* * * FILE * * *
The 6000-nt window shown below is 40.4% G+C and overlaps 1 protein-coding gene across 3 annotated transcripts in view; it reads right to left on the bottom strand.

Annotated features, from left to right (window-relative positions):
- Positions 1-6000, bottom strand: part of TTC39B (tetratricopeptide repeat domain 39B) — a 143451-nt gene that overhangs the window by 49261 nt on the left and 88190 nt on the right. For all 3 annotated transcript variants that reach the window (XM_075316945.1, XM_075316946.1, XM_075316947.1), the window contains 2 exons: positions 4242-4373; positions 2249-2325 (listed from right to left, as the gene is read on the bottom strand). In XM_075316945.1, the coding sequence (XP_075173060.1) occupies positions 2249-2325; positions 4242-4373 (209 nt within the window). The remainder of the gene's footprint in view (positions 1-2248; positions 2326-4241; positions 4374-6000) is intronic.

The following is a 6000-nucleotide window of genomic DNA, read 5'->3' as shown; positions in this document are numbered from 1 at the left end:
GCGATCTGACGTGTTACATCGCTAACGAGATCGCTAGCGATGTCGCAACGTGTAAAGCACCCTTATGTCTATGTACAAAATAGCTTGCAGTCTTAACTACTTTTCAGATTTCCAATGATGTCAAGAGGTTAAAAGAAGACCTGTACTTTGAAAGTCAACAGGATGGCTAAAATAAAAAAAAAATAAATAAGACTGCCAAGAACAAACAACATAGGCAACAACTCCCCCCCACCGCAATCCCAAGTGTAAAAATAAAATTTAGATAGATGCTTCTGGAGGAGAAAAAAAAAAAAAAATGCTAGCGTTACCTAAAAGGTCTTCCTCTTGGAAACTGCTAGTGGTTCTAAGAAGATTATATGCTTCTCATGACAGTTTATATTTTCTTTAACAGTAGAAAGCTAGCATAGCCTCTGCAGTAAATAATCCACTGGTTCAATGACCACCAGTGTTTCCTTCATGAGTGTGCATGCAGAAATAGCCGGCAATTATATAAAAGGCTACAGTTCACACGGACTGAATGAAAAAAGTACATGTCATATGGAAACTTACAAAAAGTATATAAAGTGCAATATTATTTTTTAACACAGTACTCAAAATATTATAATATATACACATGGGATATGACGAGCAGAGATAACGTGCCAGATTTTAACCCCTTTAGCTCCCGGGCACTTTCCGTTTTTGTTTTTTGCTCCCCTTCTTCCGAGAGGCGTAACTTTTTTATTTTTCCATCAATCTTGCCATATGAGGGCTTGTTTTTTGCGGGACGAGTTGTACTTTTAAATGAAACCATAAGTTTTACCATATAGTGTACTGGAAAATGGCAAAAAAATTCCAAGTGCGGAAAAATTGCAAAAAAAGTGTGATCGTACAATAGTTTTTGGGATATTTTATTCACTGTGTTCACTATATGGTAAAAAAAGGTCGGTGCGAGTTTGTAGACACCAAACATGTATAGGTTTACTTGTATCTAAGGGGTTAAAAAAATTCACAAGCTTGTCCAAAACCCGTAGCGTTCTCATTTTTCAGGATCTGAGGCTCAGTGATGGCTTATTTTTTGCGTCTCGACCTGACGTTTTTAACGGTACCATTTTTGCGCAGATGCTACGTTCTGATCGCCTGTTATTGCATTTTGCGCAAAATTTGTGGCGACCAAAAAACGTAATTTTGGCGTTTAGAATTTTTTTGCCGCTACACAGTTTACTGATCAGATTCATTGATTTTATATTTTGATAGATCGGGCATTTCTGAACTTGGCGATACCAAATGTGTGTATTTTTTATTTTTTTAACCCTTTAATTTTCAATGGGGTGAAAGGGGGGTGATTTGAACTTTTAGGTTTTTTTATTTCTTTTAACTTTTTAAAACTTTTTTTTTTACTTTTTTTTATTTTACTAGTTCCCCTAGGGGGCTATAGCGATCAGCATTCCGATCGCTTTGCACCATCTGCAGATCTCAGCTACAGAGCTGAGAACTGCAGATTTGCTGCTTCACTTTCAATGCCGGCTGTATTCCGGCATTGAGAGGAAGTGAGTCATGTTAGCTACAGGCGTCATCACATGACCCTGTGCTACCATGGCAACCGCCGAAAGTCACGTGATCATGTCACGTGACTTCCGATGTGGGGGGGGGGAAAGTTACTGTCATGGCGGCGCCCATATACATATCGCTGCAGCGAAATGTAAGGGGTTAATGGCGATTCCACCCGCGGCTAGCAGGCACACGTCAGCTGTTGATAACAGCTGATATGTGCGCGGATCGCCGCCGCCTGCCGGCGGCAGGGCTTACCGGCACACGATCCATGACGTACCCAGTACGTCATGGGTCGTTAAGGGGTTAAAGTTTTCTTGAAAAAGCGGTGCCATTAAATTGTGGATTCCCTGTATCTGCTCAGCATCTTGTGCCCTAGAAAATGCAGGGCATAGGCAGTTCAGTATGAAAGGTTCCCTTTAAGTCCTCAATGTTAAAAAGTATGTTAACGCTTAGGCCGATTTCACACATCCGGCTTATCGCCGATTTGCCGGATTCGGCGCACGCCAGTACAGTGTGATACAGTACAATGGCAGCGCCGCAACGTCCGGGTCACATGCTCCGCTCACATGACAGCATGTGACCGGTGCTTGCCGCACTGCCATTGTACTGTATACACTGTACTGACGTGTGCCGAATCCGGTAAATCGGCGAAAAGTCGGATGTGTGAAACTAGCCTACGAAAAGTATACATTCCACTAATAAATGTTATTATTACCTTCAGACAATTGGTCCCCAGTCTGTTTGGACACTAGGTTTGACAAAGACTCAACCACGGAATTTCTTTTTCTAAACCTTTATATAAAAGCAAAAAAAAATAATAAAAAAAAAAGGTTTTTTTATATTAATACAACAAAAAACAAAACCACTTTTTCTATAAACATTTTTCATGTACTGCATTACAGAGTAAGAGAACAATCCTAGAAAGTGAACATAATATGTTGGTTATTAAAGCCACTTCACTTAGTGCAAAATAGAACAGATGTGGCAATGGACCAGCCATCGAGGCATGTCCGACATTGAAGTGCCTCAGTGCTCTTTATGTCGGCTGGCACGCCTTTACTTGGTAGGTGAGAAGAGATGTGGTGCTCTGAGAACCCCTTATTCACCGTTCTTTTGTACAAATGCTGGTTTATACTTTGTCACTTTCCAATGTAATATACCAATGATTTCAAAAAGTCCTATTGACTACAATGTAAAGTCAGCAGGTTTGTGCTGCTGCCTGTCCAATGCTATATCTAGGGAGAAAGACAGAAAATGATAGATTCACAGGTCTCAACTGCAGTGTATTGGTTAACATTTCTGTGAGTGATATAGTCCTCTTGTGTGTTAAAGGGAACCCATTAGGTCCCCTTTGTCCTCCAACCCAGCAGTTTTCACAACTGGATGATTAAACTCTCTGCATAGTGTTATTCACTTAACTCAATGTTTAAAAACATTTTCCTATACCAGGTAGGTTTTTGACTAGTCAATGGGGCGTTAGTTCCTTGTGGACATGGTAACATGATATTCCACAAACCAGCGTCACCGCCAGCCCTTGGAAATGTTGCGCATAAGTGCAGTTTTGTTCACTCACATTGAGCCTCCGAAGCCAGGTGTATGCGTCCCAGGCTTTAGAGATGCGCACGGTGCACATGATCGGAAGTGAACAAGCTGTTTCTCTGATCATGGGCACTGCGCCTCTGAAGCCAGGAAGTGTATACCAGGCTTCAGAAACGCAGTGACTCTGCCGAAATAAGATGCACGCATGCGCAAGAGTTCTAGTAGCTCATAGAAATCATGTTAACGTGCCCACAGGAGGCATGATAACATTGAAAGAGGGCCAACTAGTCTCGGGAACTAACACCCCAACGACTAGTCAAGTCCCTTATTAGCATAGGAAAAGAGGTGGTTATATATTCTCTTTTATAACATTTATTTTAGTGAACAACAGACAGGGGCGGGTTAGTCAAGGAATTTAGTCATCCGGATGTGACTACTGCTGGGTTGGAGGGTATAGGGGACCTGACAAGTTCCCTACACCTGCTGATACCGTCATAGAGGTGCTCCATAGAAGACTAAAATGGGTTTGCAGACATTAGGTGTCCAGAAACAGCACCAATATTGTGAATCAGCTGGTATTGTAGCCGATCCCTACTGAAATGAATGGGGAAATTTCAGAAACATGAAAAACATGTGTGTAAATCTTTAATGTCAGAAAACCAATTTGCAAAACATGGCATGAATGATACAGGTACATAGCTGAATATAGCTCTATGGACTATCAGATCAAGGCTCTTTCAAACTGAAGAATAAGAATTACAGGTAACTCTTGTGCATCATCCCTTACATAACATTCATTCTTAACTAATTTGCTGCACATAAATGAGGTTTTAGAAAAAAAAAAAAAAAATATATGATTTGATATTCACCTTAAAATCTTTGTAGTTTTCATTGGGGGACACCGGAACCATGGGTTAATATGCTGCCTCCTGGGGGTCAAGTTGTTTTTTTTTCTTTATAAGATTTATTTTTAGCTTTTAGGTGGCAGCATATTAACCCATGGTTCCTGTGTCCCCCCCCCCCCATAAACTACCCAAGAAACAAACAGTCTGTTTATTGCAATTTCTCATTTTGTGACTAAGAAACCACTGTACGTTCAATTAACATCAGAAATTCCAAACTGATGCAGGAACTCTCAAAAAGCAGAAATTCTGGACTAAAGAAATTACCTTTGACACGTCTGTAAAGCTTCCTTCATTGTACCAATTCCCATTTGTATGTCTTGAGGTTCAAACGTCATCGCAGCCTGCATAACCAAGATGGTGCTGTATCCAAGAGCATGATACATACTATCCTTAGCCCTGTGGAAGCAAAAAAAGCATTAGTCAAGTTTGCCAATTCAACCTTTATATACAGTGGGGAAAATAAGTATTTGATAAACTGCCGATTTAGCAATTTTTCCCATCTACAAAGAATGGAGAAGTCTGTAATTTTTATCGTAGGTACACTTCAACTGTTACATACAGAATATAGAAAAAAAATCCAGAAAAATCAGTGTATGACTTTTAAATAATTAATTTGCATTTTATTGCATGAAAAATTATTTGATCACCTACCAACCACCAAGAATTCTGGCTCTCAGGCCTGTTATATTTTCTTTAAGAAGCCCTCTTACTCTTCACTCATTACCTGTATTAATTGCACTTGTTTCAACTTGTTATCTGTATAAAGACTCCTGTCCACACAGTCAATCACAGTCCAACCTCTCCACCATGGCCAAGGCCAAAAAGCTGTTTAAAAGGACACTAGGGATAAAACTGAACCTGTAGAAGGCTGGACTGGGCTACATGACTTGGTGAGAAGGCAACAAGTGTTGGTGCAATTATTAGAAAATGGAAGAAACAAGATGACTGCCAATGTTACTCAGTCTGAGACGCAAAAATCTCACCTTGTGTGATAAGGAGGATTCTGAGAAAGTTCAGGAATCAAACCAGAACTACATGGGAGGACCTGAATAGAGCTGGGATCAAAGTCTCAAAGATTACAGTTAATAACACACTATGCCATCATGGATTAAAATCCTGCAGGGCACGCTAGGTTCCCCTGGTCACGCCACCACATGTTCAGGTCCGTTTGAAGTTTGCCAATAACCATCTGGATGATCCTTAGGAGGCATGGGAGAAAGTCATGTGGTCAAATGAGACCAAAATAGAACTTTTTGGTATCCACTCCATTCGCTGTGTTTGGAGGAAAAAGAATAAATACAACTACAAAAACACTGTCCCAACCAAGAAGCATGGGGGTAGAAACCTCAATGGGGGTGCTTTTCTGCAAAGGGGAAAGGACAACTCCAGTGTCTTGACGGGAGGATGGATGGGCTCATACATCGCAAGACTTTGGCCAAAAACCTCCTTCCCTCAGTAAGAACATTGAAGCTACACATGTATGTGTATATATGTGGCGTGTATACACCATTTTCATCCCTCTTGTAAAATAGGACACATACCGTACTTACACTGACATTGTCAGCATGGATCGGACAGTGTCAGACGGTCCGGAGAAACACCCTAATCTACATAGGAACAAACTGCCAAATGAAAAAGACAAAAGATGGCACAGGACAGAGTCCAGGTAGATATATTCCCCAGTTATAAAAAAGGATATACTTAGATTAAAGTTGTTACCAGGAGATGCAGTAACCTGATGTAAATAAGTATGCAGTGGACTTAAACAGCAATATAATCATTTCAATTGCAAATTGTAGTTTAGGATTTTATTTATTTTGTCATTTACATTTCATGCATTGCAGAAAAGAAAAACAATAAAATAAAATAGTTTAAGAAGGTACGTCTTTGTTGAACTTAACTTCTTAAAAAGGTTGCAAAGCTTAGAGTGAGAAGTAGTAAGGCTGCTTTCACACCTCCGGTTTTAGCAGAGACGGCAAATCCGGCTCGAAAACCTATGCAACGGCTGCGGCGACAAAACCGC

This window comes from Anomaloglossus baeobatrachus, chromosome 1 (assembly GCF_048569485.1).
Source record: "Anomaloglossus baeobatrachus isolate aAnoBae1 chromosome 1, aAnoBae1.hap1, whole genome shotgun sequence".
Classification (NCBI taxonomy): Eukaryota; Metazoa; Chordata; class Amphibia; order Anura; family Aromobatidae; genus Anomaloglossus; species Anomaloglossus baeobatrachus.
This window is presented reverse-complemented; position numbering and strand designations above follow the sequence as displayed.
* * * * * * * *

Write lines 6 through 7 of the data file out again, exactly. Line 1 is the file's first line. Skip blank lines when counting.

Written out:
This window comes from Anomaloglossus baeobatrachus, chromosome 1 (assembly GCF_048569485.1).
Source record: "Anomaloglossus baeobatrachus isolate aAnoBae1 chromosome 1, aAnoBae1.hap1, whole genome shotgun sequence".